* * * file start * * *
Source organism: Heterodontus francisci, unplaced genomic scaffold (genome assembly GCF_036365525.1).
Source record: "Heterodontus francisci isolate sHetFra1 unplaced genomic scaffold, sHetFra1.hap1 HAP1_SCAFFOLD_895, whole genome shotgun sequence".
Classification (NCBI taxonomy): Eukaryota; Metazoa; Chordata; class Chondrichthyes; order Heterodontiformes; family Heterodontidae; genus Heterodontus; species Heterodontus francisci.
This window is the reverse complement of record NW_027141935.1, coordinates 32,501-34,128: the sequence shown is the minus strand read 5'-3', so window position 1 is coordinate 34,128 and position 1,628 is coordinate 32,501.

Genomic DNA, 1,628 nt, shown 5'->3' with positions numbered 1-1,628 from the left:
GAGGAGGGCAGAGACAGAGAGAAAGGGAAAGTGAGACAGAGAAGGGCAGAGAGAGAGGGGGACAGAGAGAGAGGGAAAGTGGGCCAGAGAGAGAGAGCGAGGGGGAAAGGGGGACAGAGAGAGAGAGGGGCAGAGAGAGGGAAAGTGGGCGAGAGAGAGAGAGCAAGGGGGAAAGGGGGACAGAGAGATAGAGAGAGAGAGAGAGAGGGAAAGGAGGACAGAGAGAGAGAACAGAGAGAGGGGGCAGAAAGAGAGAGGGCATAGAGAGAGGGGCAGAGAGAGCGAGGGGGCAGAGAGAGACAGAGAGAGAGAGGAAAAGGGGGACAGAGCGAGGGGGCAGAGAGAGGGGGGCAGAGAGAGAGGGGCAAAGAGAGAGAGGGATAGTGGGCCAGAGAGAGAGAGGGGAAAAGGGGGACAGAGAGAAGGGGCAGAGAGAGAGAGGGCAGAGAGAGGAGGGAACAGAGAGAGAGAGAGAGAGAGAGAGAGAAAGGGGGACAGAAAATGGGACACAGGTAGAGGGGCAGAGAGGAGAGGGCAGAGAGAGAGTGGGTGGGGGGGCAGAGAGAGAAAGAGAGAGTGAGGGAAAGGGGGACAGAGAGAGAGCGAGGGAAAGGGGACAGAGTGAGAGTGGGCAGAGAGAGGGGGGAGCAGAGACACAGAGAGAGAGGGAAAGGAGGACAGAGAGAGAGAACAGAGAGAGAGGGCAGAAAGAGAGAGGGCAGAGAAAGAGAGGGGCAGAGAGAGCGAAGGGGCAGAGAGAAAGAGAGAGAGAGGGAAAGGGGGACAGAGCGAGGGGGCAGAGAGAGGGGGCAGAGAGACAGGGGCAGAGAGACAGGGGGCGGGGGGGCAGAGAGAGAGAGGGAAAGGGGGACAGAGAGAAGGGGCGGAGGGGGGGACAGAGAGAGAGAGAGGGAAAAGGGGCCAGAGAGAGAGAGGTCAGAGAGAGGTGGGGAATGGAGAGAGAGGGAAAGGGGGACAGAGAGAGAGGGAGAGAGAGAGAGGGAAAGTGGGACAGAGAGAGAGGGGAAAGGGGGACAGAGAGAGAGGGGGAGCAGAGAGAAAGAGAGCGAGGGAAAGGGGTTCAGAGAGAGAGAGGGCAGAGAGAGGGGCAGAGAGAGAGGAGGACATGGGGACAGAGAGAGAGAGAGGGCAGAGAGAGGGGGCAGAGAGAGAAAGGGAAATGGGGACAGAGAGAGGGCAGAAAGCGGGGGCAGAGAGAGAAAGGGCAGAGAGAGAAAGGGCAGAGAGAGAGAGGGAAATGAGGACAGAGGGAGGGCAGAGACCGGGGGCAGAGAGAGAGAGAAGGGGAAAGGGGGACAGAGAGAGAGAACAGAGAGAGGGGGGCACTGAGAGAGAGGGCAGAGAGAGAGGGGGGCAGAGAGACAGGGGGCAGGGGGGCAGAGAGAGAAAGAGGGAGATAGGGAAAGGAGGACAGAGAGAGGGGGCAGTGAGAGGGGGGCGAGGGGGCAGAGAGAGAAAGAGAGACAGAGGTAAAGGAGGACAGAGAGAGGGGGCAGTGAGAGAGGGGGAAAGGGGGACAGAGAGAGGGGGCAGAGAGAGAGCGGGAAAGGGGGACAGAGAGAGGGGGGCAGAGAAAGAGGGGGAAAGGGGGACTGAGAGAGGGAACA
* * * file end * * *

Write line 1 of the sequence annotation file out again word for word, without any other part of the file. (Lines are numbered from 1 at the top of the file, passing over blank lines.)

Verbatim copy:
Source organism: Heterodontus francisci, unplaced genomic scaffold (genome assembly GCF_036365525.1).